5 Things To Know About The Host Of 'A Fatal Confession: Keith Morrison Investigates'

Here are five interesting things to know about the popular broadcast journalist.

July 02, 2019

Photo by: Keith Morisson [Investigation Discovery]

Keith Morisson [Investigation Discovery]

By: Catherine Townsend

Keith Morrison, whose gravitas and distinguished voice has captivated so many true crime fans over the years, will explore a controversial Texas case in the upcoming Investigation Discovery special A Fatal Confession: Keith Morrison Investigates.

1. The special follows the case of a 16-year-old who says that he signed a false confession.

In 1993, when he was just 16 years old, Daniel Villegas signed a confession in which he admitted to committing a double homicide in El Paso, Texas.

Days after the drive-by shooting, Villegas was arrested and confessed to killing Bobby England and Armando Lazo, according to The Hollywood Reporter. But shortly afterward, he recanted the confession to a social worker. Despite his changing story, and the fact that he had an alibi, he was found guilty and sentenced to life in prison.

Morrison became intrigued by the story after it was brought to his attention by a Dateline producing partner. "What attracted both of us was what seemed a quixotic attempt on the part of a legal amateur to overturn a long-settled case. Once we looked, we couldn’t look away," Morrison told CrimeFeed.

"False confessions have been an interest of mine for years: why they happen, what rules could change to prevent them, and why they’re so hard to undo."

John Mimbela, a businessman, heard about the case years later and started a campaign to get Villegas a new trial. Villegas was tried again for the murder of the two teens after an appeals court ruled his confession had been coerced.

The special features interviews with family members, law enforcement, John Mimbela, and Daniel Villegas as Morrison fights to find out the truth about what happened to Villegas.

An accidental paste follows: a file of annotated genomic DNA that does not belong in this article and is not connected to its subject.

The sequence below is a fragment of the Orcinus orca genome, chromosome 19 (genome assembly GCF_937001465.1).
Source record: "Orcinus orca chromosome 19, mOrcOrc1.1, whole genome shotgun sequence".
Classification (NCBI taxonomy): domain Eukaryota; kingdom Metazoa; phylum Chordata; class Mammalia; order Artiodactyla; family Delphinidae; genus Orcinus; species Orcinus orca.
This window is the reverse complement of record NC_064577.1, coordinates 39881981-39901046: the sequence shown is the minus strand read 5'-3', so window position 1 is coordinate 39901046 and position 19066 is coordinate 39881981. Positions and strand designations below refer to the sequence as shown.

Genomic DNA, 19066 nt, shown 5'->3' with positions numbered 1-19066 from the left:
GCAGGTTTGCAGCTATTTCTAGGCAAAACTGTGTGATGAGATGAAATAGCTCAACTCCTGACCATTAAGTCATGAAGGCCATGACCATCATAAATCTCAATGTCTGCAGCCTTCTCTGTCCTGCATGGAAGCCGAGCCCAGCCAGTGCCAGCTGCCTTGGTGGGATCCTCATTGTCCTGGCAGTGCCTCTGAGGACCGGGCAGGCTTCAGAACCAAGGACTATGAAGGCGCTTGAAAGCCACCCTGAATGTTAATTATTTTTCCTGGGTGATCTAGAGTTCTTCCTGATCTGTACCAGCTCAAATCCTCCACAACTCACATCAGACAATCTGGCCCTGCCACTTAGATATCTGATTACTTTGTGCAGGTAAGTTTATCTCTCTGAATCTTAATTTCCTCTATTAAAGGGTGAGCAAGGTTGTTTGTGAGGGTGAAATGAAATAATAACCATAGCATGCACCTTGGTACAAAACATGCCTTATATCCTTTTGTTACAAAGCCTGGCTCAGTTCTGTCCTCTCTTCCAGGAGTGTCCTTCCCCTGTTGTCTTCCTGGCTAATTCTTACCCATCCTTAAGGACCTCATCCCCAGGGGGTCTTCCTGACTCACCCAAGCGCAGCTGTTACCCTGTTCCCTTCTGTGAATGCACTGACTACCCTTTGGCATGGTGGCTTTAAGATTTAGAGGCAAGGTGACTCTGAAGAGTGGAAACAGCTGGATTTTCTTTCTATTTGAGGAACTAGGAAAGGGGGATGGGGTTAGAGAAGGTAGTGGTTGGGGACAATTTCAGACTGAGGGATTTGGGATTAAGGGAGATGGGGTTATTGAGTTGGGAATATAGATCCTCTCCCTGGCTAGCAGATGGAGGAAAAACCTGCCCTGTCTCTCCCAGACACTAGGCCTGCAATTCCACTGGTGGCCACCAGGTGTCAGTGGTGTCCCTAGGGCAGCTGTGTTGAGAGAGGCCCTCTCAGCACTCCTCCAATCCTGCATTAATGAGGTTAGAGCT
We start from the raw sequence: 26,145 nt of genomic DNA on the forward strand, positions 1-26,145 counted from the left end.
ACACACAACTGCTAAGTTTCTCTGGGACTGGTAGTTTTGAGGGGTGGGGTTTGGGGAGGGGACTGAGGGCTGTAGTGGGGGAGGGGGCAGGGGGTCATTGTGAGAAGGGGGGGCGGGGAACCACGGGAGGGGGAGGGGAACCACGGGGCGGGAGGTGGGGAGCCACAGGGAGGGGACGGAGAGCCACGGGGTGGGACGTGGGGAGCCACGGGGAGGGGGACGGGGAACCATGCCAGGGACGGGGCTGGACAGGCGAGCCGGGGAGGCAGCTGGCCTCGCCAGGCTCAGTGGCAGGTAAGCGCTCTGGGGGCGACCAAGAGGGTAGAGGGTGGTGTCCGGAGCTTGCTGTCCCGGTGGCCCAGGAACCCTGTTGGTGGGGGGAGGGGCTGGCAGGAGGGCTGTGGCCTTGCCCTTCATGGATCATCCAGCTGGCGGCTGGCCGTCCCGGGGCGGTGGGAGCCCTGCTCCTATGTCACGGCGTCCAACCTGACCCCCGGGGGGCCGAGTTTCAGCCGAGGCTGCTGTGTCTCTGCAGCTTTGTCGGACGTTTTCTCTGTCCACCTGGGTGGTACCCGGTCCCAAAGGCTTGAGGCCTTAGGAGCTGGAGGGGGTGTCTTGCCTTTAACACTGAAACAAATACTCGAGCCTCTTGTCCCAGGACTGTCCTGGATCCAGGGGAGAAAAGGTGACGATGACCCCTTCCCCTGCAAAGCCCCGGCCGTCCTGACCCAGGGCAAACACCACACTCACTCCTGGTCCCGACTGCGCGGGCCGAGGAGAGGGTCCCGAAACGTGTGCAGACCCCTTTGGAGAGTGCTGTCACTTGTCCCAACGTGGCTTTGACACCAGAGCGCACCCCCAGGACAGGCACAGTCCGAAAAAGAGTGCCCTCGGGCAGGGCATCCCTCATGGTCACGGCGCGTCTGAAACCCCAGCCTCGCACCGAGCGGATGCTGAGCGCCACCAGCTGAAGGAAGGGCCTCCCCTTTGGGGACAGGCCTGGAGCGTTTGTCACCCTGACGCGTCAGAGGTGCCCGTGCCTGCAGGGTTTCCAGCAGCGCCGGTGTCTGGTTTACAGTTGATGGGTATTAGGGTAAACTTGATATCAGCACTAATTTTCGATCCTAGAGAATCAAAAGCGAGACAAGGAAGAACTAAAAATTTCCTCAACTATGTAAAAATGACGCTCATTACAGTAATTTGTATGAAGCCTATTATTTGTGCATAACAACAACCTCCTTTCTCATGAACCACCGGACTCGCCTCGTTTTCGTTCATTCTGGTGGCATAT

2. Morrison has been producing award-winning journalism for over 50 years.

Morrison began his media career in the 1960s in his native Canada. In 1973, he joined the Canadian CTV Network, where he was a correspondent, producer, and news anchor, according to his bio on NBCNews.com.

In 1986, Morrison joined NBC as coanchor of the 5 P.M. and 11 P.M. news on KNBC-TV in Los Angeles. He later joined NBC News as a West Coast correspondent for NBC Nightly News and Today, where he was a key contributor to coverage of the student uprising in Beijing and the Tiananmen Square massacre.

In 1992, he returned to Canada to host a program there — but he came back to NBC in 1995. In addition to true crime, Morrison has covered wars, national politics, and current affairs, and reported on major world events from 9/11 to Columbine.

3. He has had many surreal moments talking with murderers – including the preacher who killed his wife and put her remains in a Tupperware container.

Morrison told TV Insider that one of his craziest experiences with a murderer involved a preacher who killed his young second wife. “He chopped her up into little pieces and put her into Tupperware containers and drove out into the desert and buried her remains,” Morrison told the publication.

He said that they had a cordial conversation, but what struck him about the preacher was that “essentially his tone was, 'I don't see what all the fuss is about, I'll see her again in heaven. I mean, we'll be together again and she'll go back to being my wife.’”

"Killers, like most people, generally want to make a good impression when they understand they are speaking to a large audience," Morrison told CrimeFeed. "That they rarely tell the whole truth, or very much truth at all, is a given. I’m less interested in judging than I am in understanding."

4. But he says it’s easy for him to stay positive, even when covering murders.

“There is a time at the beginning of almost every story when I think to myself quite strongly, ‘Why the heck are we doing this? Why are we invading people's privacy at a moment of extreme crisis in their lives when they feel awful about so many things and poking our noses in, in a kind of, I don't know, just a nosy way?’” he told Today.

“And I always go through more than a few moments of doubt and uncertainty about what we're up to at that stage of the story," Morisson says. "And then later on, I recognize that people are only too happy to tell their stories and that we can be of some use to them. And at that stage telling the story becomes a real pleasure.”

5. He’s been parodied on Saturday Night Live.

Morrison has a sense of humor about people who mock his signature deadpan delivery. Saturday Night Live created a skit in 2008 in which Morrison was played by comedian Bill Hader hosting a show called “The Mystery of the Chopped Up Guy.”

Morrison told CrimeFeed that he thought that the parody was "hilarious." He added, "Nothing makes your day more than being parodied by Bill Hader."

Morrison also appeared as himself on Seinfeld and on an episode of Late Night With Seth Meyers.

Watch A Fatal Confession: Keith Morisson Investigates on Sunday, July 7 at 9/8c on Investigation Discovery!

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